This film has been modified from its original version. It has been formatted to fit this screen.

Well, as you can surmise, Netflix doesn’t give you any such warnings. Most everything is shot in a 16:9 aspect ratio, and it appears that Netflix is cropping the 2.39:1 image from the original frame to fill your television screen, which results in the following:



Huawei’s New Phone Is The Fastest 4G Phone In Australia

The Huawei Ascend P2 is packing a 1.5GHz quad-core processor built in-house, Android Jelly Bean and a 13-megapixel camera, a 2420mAh battery, and 32GB of internal storage, all sheltered underneath a great-looking 4.7-inch in-cell display (315ppi), but that’s not what makes it special.

The P2 is Australia’s first Category 4 LTE/4G device. That means it’s capable of speeds greater than any 4G smartphone on the market right now. Category 3 devices are only capable of 4G speeds up to 100Mbps, but a Category 4 device charges that right up to 150Mbps down. Compare that to previous wireless generations and you find that DC-HSPA is only capable of 42Mbps, while HSPA+ can only muster 21Mbps.

Telstra is the only carrier capable of Category 4 LTE/4G right now, and as such it’s the only carrier that will be offering the device on plans. Adelaide and Brisbane are the first two capital cities with Category 4 4G enabled on the network right now, but more cities are coming.

You’ll be able to get the nation’s first Category 4 device from Telstra for $0 upfront on a $60 Every Day Connect Plan for 24 months. That $60 plan gives you $600 of included calls, text and MMS and 1GB of included data. If you’d rather buy it outright, you can get it for $504.

NASA’s 3D-Printed Rocket Injector Test: A Beautiful Inferno

NASA and Aerojet Rocketdyne tested their first 3D-printed rocket engine injector today. What you see above is the little guy passing the test with flying — and flaming — colours. Success is a beautiful thing.

The process used to create the injector, which NASA likes to call “additive manufacturing”, is actually a step or two more insanely awesome than your average molten-plastic variety of 3D printing. NASA’s method involves using lasers blasts to melt stacks of metal powder into gadgets that can sustain rocket blasts. And if tests continue to go this well, NASA could soon be using laser blasts to melt metal powder into entire spacecraft.

Hackers Ban US Authorities From Attending DEF CON This Year

The Obama administration’s big push for improved cyber security just hit a roadblock after the organisers for the hacker conference DEF CON banned feds from attending. Maybe next year?

In a letter posted on the event’s website late Wednesday night, DEF CON founder Jeff Moss said very plainly that “it would be best for everyone involved if the feds call a ‘time-out’ and not attend DEF CON this year” in light of recent revelations about the National Security Agency’s overzealous spying on Americans. “The community is digesting things that the Feds have had a decade to understand and come to terms with,” Moss told Reuters after posting the letter. “A little bit of time and distance can be a healthy thing, especially when emotions are running high.”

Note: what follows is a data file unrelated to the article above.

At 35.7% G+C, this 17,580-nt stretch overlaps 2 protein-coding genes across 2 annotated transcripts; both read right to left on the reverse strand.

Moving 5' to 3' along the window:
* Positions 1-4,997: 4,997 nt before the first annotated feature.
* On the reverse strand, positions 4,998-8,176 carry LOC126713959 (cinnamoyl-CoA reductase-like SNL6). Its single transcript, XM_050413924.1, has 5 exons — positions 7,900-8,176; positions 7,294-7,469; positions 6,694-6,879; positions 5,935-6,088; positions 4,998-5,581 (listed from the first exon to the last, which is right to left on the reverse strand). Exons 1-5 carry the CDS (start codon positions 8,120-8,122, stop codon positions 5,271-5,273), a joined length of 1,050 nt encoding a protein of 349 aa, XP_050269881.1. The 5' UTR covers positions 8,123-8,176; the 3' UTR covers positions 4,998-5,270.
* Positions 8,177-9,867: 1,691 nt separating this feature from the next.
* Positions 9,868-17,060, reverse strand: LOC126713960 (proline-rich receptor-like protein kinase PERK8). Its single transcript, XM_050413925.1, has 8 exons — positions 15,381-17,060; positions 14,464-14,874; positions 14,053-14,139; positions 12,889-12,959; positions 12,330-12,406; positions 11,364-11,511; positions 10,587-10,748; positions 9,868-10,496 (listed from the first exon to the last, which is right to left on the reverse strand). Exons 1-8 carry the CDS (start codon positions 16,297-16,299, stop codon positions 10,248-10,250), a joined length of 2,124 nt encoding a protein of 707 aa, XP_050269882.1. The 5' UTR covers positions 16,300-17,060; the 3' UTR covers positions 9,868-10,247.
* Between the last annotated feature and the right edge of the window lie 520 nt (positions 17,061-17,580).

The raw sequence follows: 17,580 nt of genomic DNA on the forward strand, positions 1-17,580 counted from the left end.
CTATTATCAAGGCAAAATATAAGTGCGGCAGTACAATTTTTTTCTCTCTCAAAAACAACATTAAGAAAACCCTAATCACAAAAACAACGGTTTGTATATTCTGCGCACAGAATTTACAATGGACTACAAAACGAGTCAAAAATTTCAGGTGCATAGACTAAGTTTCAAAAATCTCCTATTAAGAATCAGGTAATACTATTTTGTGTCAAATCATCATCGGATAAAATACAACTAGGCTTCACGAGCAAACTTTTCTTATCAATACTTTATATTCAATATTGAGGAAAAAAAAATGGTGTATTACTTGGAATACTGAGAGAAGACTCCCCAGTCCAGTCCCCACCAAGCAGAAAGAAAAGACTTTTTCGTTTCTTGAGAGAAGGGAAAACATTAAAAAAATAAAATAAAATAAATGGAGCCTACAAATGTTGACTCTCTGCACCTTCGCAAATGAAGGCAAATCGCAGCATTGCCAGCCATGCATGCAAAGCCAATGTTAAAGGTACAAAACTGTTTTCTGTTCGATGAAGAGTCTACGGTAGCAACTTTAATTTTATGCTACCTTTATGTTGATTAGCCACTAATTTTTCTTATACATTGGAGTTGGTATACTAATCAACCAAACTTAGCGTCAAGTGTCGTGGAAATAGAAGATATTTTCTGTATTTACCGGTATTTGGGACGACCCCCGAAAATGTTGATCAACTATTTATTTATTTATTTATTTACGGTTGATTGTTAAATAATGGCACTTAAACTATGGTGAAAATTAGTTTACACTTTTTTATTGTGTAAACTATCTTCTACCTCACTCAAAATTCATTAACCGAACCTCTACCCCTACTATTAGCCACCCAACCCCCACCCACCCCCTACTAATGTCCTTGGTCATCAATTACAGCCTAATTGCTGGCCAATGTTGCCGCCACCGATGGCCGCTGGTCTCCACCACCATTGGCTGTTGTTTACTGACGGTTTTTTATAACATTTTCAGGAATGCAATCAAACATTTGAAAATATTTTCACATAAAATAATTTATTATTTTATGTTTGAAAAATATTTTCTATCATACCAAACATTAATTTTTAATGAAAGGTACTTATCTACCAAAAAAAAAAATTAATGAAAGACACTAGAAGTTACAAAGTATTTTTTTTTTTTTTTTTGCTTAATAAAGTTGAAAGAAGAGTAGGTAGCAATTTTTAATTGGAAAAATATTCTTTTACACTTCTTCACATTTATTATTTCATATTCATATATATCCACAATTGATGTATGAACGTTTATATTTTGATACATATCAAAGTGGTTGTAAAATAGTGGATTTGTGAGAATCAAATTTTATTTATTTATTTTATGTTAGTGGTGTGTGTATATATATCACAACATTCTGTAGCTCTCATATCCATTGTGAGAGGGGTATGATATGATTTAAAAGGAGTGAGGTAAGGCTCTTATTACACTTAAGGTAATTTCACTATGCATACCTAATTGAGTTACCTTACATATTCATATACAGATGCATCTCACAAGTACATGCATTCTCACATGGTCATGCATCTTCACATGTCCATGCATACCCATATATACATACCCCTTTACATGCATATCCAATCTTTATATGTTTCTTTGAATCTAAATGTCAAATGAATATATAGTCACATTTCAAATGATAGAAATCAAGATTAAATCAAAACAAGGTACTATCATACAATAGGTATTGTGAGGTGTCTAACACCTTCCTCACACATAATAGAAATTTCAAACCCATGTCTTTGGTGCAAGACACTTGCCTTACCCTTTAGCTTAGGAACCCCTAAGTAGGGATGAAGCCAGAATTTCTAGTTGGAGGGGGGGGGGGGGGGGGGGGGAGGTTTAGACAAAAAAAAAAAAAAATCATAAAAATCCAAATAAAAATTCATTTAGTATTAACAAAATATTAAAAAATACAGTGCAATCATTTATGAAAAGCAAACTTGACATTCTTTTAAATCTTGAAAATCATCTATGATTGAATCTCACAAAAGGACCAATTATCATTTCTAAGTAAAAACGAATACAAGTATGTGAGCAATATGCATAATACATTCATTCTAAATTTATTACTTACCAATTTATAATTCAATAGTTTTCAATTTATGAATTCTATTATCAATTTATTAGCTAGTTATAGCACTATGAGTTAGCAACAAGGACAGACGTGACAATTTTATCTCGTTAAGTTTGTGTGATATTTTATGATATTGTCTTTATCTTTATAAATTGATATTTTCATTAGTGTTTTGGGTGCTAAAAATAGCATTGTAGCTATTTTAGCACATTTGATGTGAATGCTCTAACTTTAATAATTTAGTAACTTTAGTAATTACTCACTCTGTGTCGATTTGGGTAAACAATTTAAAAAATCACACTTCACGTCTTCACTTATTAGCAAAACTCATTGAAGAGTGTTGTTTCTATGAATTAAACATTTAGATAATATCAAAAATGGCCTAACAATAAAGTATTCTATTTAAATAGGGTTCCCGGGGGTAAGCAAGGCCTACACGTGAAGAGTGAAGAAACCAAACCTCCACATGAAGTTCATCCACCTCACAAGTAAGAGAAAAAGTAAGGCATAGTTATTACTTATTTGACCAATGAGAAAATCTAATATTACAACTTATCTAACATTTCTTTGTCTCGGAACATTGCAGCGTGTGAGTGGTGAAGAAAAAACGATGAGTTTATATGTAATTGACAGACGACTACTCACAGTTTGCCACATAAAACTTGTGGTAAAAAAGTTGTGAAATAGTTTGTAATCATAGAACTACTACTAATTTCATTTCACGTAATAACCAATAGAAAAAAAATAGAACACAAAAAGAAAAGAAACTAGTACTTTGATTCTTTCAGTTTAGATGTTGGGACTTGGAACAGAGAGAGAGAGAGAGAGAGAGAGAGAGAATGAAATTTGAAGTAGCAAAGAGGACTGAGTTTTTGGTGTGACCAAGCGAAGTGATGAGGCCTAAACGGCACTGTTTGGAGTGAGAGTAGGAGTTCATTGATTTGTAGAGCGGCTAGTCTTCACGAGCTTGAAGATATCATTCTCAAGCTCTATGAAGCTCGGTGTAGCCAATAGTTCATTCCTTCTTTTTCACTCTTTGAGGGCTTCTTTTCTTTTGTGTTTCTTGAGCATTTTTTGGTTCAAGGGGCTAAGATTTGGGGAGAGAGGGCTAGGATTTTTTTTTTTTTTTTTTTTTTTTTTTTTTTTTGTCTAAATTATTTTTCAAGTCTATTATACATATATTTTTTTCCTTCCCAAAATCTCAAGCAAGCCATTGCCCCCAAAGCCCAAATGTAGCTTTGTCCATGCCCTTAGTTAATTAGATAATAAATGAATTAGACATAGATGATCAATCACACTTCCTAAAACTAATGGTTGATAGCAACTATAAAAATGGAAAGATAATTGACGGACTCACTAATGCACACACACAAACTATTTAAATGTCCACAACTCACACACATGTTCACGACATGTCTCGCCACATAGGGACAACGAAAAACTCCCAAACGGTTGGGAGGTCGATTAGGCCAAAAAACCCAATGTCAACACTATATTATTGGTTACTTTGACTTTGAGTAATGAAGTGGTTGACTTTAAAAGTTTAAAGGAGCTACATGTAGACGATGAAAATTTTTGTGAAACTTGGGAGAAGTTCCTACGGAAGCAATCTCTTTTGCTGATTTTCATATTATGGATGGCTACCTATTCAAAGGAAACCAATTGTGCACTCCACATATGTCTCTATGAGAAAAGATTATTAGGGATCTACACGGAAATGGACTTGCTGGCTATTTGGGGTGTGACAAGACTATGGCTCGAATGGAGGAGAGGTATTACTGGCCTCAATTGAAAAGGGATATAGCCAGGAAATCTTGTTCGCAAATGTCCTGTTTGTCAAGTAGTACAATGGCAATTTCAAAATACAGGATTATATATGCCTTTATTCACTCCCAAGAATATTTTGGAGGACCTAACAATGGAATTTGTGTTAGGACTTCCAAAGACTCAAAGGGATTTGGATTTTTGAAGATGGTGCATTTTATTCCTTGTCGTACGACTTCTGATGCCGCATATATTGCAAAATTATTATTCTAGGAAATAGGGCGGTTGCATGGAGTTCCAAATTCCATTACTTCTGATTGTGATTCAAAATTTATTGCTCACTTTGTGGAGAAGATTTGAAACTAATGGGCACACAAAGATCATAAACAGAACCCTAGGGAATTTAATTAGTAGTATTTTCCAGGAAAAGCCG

This is a big deal because DEF CON is arguably the federal government’s biggest opportunity to recruit hackers over to their side. Again, cyber security is a huge priority for the Obama administration, and over the next five years, the Pentagon will spend some $US23 billion beefing up the nation’s capabilities. And the NSA is leading the charge. In fact, the NSA is so serious about recruiting hackers from DEF CON, they have a special page set up on their career site for attendees. (Ironically, in last year’s message the agency says, “Maybe by the time DEF CON 21 rolls around, you’ll have a whole new perspective on the importance of what you do.”)

Feds, we need some time apart.

For over two decades DEF CON has been an open nexus of hacker culture, a place where seasoned pros, hackers, academics, and feds can meet, share ideas and party on neutral territory. Our community operates in the spirit of openness, verified trust, and mutual respect.

When it comes to sharing and socializing with feds, recent revelations have made many in the community uncomfortable about this relationship. Therefore, I think it would be best for everyone involved if the feds call a “time-out” and not attend DEF CON this year.

This will give everybody time to think about how we got here, and what comes next.

The Dark Tangent



UK to automatically filter ‘adult’ internet content

UK Prime Minister David Cameron has announced an agreement signed with the country’s four largest internet service providers to have home network-based internet filters switched on by default for subscribers by the end of next year

In a speech delivered on Monday, the prime minister said the government had reached an agreement with BT, TalkTalk, Virgin and Sky to, by the end of 2013, have all new subscribers prompted to install ‘family-friendly’ filters at the time of subscription, with the default set to have the filter turned on.